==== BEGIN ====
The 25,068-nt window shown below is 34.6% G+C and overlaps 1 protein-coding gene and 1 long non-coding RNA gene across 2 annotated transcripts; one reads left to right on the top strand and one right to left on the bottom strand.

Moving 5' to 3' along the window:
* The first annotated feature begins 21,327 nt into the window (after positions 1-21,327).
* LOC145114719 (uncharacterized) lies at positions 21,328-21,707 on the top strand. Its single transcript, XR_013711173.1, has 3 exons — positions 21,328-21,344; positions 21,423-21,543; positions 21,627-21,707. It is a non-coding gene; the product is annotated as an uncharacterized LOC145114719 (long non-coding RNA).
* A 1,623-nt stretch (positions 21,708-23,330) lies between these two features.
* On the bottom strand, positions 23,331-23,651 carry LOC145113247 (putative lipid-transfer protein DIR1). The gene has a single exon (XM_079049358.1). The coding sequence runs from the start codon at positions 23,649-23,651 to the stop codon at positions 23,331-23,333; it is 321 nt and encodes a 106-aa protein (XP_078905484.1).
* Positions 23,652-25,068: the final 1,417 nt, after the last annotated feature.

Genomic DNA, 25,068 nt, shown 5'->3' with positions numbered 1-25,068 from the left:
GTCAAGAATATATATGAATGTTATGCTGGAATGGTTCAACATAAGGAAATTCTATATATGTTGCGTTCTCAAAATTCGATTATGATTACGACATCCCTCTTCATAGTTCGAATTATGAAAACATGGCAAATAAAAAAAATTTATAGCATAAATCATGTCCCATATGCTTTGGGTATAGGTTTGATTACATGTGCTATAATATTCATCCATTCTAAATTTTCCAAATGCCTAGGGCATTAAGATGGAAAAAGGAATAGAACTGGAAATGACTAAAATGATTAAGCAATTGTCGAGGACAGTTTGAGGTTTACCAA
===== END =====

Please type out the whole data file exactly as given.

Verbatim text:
The 25,068-nt window shown below is 34.6% G+C and overlaps 1 protein-coding gene and 1 long non-coding RNA gene across 2 annotated transcripts; one reads left to right on the top strand and one right to left on the bottom strand.

Moving 5' to 3' along the window:
* The first annotated feature begins 21,327 nt into the window (after positions 1-21,327).
* LOC145114719 (uncharacterized) lies at positions 21,328-21,707 on the top strand. Its single transcript, XR_013711173.1, has 3 exons — positions 21,328-21,344; positions 21,423-21,543; positions 21,627-21,707. It is a non-coding gene; the product is annotated as an uncharacterized LOC145114719 (long non-coding RNA).
* A 1,623-nt stretch (positions 21,708-23,330) lies between these two features.
* On the bottom strand, positions 23,331-23,651 carry LOC145113247 (putative lipid-transfer protein DIR1). The gene has a single exon (XM_079049358.1). The coding sequence runs from the start codon at positions 23,649-23,651 to the stop codon at positions 23,331-23,333; it is 321 nt and encodes a 106-aa protein (XP_078905484.1).
* Positions 23,652-25,068: the final 1,417 nt, after the last annotated feature.

Genomic DNA, 25,068 nt, shown 5'->3' with positions numbered 1-25,068 from the left:
GTCAAGAATATATATGAATGTTATGCTGGAATGGTTCAACATAAGGAAATTCTATATATGTTGCGTTCTCAAAATTCGATTATGATTACGACATCCCTCTTCATAGTTCGAATTATGAAAACATGGCAAATAAAAAAAATTTATAGCATAAATCATGTCCCATATGCTTTGGGTATAGGTTTGATTACATGTGCTATAATATTCATCCATTCTAAATTTTCCAAATGCCTAGGGCATTAAGATGGAAAAAGGAATAGAACTGGAAATGACTAAAATGATTAAGCAATTGTCGAGGACAGTTTGAGGTTTACCAA